“If you hire the right people and give them incentives, you’re more likely to recoup your training investment.”
— Ram Krishnan, research professor of marketing
4 KEY STEPS TO IMPROVING SERVICE
• Focus on service fundamentals.
• Understand customer expectations.
• Build a service culture.
• Measure progress.
PING AND RESPONSE
Technology has pervaded every aspect of customer service — but not everyone embraces it. That means your customer service technology has to accommodate a range of users. “We’ve developed a way to quantitatively segment customers by their technology-readiness,” says A. “Parsu” Parasuraman, holder of the School’s James W. McLamore Chair in Marketing and a professor of marketing.
To meet the most needs, make sure your technology is customer-focused. “Companies are replacing human-based customer service with technology,” Parasuraman notes. “But in many cases the goal is to save money, not provide better service.” That can backfire.
“How many times have you heard a customer service rep say something like, ‘The system won’t let me do that’?” says Robert Plant, associate professor of computer information systems at the School. “You can’t blame the computer. It took a human to design the system and specify what it can and can’t do.” The goal of any customer service investment should always be to improve the customer experience. “If the technology won’t let you do that,” Plant says, “then you need to change the technology.” — E.S.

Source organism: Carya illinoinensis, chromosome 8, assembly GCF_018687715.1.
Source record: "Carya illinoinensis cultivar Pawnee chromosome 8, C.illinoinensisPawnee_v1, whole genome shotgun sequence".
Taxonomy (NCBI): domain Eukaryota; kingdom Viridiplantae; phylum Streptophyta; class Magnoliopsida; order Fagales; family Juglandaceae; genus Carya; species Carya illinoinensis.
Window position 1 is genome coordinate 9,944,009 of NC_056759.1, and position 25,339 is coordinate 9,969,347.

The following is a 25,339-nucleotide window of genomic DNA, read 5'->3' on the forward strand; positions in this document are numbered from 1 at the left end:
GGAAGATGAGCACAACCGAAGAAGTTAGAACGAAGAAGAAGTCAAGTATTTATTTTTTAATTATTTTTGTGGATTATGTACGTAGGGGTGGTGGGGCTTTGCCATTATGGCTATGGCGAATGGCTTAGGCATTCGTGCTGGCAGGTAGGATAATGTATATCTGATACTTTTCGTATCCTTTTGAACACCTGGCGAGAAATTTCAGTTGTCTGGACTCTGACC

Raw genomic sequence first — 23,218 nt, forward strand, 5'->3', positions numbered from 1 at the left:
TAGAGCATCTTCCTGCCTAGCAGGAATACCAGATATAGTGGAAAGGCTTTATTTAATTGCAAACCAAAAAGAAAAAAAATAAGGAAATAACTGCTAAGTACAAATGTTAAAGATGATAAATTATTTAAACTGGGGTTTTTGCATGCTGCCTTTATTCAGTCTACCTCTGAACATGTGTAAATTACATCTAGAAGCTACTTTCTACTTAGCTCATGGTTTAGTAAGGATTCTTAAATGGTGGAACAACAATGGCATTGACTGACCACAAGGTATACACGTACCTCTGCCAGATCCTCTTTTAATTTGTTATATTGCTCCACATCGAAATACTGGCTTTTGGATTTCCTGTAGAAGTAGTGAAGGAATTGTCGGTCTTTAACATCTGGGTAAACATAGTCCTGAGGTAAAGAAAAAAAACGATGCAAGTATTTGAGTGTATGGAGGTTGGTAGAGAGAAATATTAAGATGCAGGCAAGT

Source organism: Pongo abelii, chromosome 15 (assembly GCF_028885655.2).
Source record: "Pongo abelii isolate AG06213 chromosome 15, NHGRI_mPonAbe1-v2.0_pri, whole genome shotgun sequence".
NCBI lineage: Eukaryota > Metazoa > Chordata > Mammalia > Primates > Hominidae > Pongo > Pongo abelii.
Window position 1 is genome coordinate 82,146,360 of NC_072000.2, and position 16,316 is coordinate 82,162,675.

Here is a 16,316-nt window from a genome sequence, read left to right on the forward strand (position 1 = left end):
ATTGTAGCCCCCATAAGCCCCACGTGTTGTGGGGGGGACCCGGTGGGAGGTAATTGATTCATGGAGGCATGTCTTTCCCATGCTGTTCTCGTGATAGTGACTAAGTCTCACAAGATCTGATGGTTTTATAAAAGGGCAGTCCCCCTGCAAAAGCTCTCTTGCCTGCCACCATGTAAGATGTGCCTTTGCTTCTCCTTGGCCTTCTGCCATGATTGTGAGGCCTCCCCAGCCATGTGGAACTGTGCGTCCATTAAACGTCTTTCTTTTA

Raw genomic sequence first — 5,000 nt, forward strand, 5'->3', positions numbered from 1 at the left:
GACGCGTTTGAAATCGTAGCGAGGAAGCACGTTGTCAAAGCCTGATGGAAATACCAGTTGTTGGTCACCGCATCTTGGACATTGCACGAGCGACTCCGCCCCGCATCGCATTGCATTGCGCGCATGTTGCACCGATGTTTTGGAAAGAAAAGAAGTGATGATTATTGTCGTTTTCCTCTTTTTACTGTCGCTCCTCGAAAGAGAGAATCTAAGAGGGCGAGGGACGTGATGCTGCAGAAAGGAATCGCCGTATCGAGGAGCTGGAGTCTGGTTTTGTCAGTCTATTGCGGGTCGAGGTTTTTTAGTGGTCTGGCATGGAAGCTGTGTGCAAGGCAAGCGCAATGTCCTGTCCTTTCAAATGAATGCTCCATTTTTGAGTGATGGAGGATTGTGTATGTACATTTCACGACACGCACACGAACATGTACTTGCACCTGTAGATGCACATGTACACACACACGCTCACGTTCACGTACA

IS THERE AN APP FOR THAT?
New technologies offer new customer service opportunities. “Not every experiment will work out,” warns Robert Plant, associate professor of computer information systems at the School. “But the most successful companies are those that aren’t afraid to try new things.” Many of those experiments now involve smartphone and tablet apps.
Plant’s research has identified three app categories:
All of these apps deliver some level of customer service. But some organizations are taking even more innovative approaches. The global retailer Tesco is testing a unique application of quick-response (QR) codes, those pixilated squares that appear on ads and other promotions. In South Korea, the company has posted wall-length billboards in train and subway stations that give commuters a “virtual” shopping experience. The billboards feature photographs of grocery items on store shelves, along with a QR code for each item. Shoppers use their smartphones to scan the items they want, and the purchases are automatically delivered to their home.
Other retailers are trying similar strategies. Whole Foods, for example, lets shoppers scan codes on merchandise to instantly watch a video about the item. “It’s all about enriching the customer experience,” Plant says. “And that’s good customer service.”